Sexual harassment is one of the most common forms of sexual violence faced by women. It means any unwelcome sexual behaviour, and includes unwanted touching, lewd remarks, displaying pornographic pictures, blackmail for sexual favours, and much more.
Women are sexually harassed in the streets, in public transport, and, very often, at the workplace. Hence, a lot of the information on this website is geared towards addressing sexual harassment at the workplace.
Sadly, the reality is that very few women report being sexually harassed as they feel that little action can be taken against the harassers or the workplace. Many women also fear they may lose their jobs.
Currently there is no sexual harassment law. Victims of sexual harassment find it difficult to seek appropriate recourse against the harassers. Yet, sexual harassment can no longer be ignored as more and more women join the workforce and participate actively in the economy of the country. Recognising that sexual harassment is a widespread problem, the Ministry of Human Resources launched the Code of Practice on the Prevention and Eradication of Sexual Harassment in the Workplace (The Code) (140KB Word) in 1999. The Code is not law. Adopting the Code is voluntary for employers. As of March 2001, only 1.12% of companies in Malaysia had adopted it. The Code gives guidelines for internal inquiry only. It is hardly an effective measure against the problem.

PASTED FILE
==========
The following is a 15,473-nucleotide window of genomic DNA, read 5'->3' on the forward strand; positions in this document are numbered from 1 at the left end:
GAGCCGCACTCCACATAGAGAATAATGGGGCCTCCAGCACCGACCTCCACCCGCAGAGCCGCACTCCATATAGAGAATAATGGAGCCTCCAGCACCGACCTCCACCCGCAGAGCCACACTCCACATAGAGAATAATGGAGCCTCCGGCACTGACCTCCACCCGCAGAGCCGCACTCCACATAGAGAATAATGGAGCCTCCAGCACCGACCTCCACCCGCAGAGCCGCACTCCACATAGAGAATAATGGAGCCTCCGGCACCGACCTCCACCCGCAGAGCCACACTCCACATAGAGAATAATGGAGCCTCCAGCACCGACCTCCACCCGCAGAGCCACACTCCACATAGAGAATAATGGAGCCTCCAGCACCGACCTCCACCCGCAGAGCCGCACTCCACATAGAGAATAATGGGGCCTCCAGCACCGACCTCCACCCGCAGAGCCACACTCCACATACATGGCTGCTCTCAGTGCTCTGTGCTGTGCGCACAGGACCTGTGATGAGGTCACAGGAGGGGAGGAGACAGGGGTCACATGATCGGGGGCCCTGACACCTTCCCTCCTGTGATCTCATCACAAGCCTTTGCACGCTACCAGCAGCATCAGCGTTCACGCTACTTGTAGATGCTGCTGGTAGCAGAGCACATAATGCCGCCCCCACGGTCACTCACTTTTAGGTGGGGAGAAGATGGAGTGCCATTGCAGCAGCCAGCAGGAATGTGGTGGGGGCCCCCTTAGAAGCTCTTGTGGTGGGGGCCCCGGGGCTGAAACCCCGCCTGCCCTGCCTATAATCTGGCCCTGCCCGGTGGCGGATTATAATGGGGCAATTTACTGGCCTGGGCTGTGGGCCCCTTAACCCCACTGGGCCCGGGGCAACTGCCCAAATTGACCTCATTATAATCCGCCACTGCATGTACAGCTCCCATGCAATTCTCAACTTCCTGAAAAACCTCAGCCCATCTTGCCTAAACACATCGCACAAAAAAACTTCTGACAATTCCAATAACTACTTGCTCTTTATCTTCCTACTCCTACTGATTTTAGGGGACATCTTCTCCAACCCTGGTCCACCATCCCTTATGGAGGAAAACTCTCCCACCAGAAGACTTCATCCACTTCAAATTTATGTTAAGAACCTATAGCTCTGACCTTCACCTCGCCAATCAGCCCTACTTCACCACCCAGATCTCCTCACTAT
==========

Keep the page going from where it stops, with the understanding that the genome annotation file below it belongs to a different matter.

Since year 2000, WCC has been spearheading the Joint Action Group against Violence Against Women (JAG) to campaign for a sexual harassment law for Malaysia.
Since 2005, the government has proposed several amendments to existing labour laws to combat sexual harassment. JAG responded to these proposals via its 2005 Memorandum and letters to the press, emphasising the limitations of the Employment Act and the need for separate legislation. While the government’s efforts at legislative reform are commendable, it does not help that they are made in such a piecemeal manner. Specific legislation providing a clear definition of sexual harassment, comprehensive coverage for all levels of persons at the workplace, and an independent dispute resolution mechanism are clearly necessary.
Support JAG’s campaign for our Proposed Sexual Harassment Bill submitted to the government in 2001! Visit our Legal Reform pages for more information on our Memorandums and other advocacy efforts for this campaign, including JAG’s Proposed Sexual Harassment Bill.